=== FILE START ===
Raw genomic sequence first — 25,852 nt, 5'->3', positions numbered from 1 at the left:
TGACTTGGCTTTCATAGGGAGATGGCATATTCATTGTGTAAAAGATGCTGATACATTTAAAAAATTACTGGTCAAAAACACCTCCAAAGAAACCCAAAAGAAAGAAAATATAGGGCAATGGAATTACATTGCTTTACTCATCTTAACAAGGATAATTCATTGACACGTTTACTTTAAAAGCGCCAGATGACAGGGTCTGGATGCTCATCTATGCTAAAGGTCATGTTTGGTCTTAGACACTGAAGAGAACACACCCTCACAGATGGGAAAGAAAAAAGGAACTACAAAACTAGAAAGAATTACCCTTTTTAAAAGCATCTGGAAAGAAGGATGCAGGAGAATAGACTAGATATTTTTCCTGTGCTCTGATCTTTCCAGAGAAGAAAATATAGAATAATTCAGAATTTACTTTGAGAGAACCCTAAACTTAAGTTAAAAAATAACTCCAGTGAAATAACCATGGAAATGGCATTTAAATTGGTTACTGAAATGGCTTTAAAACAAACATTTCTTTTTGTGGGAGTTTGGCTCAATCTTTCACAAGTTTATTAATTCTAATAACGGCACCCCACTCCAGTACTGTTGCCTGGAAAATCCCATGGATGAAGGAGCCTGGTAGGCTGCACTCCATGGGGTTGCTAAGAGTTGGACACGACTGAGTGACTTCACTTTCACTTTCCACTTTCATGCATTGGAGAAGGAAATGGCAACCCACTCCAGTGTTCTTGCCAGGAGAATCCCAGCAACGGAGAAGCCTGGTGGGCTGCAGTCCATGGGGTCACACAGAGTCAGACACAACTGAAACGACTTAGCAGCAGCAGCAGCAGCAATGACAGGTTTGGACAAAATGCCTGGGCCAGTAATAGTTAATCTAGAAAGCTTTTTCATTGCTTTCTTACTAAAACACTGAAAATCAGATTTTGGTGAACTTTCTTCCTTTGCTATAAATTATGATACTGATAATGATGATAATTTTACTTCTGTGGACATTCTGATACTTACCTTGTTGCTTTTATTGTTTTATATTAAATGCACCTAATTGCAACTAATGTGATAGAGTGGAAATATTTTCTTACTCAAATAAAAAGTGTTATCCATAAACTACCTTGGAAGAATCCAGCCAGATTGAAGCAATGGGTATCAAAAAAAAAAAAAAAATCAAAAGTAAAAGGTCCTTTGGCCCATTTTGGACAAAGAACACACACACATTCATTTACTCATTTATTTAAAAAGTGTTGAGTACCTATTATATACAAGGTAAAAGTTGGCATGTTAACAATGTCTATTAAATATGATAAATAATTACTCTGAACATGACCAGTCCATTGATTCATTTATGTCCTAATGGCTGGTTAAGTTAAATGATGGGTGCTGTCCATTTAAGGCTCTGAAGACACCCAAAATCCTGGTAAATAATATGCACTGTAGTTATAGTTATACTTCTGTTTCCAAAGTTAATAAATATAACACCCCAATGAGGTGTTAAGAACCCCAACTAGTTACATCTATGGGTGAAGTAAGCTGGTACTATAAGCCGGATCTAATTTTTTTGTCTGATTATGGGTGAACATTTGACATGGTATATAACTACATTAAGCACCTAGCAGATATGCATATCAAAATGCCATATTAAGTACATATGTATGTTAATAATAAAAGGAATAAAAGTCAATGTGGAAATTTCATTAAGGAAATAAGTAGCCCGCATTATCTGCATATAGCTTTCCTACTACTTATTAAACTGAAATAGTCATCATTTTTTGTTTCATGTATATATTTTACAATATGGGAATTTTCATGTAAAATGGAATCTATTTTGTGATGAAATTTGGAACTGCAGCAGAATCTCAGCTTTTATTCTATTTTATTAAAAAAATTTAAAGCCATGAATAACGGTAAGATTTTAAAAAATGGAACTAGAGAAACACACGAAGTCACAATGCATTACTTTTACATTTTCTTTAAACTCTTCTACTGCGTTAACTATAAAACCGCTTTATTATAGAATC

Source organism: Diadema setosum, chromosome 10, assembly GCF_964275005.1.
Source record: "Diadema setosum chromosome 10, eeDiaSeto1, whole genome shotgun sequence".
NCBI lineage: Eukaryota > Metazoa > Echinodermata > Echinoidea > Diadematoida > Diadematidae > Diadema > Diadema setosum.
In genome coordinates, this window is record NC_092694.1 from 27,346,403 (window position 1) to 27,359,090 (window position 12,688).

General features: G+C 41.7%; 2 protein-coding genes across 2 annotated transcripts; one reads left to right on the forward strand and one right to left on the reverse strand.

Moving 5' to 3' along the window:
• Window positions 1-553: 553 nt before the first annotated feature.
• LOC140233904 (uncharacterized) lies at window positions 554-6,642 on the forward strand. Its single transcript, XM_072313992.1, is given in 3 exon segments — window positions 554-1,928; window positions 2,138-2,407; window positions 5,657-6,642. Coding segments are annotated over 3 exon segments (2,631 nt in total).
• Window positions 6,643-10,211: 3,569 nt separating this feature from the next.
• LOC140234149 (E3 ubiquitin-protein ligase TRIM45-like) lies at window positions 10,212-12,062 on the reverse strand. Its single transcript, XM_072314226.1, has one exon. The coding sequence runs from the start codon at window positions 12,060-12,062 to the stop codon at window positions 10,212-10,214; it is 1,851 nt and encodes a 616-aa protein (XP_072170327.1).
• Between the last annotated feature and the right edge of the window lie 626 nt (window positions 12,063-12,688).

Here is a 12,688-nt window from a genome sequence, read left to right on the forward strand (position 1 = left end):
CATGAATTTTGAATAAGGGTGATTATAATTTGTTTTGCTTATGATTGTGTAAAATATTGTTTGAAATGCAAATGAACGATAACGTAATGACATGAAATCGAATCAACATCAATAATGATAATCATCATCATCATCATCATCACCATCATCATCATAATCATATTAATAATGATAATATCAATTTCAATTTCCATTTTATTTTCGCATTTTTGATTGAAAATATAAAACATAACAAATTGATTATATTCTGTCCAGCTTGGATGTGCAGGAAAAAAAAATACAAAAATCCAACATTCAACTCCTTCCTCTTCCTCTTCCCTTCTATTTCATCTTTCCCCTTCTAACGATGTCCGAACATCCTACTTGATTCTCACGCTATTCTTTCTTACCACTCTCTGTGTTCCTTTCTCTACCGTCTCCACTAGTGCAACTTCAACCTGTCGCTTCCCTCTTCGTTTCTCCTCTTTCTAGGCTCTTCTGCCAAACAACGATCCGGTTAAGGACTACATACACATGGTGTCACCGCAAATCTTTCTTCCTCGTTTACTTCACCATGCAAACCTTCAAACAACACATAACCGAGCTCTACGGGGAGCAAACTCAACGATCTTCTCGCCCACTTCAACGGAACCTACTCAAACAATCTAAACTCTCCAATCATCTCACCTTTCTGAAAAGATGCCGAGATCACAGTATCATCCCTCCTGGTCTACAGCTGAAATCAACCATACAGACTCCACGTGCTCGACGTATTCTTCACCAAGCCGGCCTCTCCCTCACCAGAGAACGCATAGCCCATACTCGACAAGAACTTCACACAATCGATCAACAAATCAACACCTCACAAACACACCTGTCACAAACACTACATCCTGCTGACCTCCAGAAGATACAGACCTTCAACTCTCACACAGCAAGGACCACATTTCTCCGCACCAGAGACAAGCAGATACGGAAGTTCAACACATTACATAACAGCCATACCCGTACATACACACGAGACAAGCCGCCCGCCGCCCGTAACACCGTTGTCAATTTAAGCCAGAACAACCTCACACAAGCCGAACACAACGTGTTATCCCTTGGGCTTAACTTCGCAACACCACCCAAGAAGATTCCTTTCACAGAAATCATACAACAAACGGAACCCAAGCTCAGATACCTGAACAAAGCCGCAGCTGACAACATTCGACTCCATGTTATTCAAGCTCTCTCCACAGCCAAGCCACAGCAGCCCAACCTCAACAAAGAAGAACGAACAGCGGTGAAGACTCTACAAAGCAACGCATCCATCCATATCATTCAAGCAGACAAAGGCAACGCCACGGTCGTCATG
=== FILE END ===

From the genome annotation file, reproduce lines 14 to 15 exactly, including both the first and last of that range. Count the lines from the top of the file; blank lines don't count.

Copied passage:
Here is a 12,688-nt window from a genome sequence, read left to right on the forward strand (position 1 = left end):
CATGAATTTTGAATAAGGGTGATTATAATTTGTTTTGCTTATGATTGTGTAAAATATTGTTTGAAATGCAAATGAACGATAACGTAATGACATGAAATCGAATCAACATCAATAATGATAATCATCATCATCATCATCATCACCATCATCATCATAATCATATTAATAATGATAATATCAATTTCAATTTCCATTTTATTTTCGCATTTTTGATTGAAAATATAAAACATAACAAATTGATTATATTCTGTCCAGCTTGGATGTGCAGGAAAAAAAAATACAAAAATCCAACATTCAACTCCTTCCTCTTCCTCTTCCCTTCTATTTCATCTTTCCCCTTCTAACGATGTCCGAACATCCTACTTGATTCTCACGCTATTCTTTCTTACCACTCTCTGTGTTCCTTTCTCTACCGTCTCCACTAGTGCAACTTCAACCTGTCGCTTCCCTCTTCGTTTCTCCTCTTTCTAGGCTCTTCTGCCAAACAACGATCCGGTTAAGGACTACATACACATGGTGTCACCGCAAATCTTTCTTCCTCGTTTACTTCACCATGCAAACCTTCAAACAACACATAACCGAGCTCTACGGGGAGCAAACTCAACGATCTTCTCGCCCACTTCAACGGAACCTACTCAAACAATCTAAACTCTCCAATCATCTCACCTTTCTGAAAAGATGCCGAGATCACAGTATCATCCCTCCTGGTCTACAGCTGAAATCAACCATACAGACTCCACGTGCTCGACGTATTCTTCACCAAGCCGGCCTCTCCCTCACCAGAGAACGCATAGCCCATACTCGACAAGAACTTCACACAATCGATCAACAAATCAACACCTCACAAACACACCTGTCACAAACACTACATCCTGCTGACCTCCAGAAGATACAGACCTTCAACTCTCACACAGCAAGGACCACATTTCTCCGCACCAGAGACAAGCAGATACGGAAGTTCAACACATTACATAACAGCCATACCCGTACATACACACGAGACAAGCCGCCCGCCGCCCGTAACACCGTTGTCAATTTAAGCCAGAACAACCTCACACAAGCCGAACACAACGTGTTATCCCTTGGGCTTAACTTCGCAACACCACCCAAGAAGATTCCTTTCACAGAAATCATACAACAAACGGAACCCAAGCTCAGATACCTGAACAAAGCCGCAGCTGACAACATTCGACTCCATGTTATTCAAGCTCTCTCCACAGCCAAGCCACAGCAGCCCAACCTCAACAAAGAAGAACGAACAGCGGTGAAGACTCTACAAAGCAACGCATCCATCCATATCATTCAAGCAGACAAAGGCAACGCCACGGTCGTCATG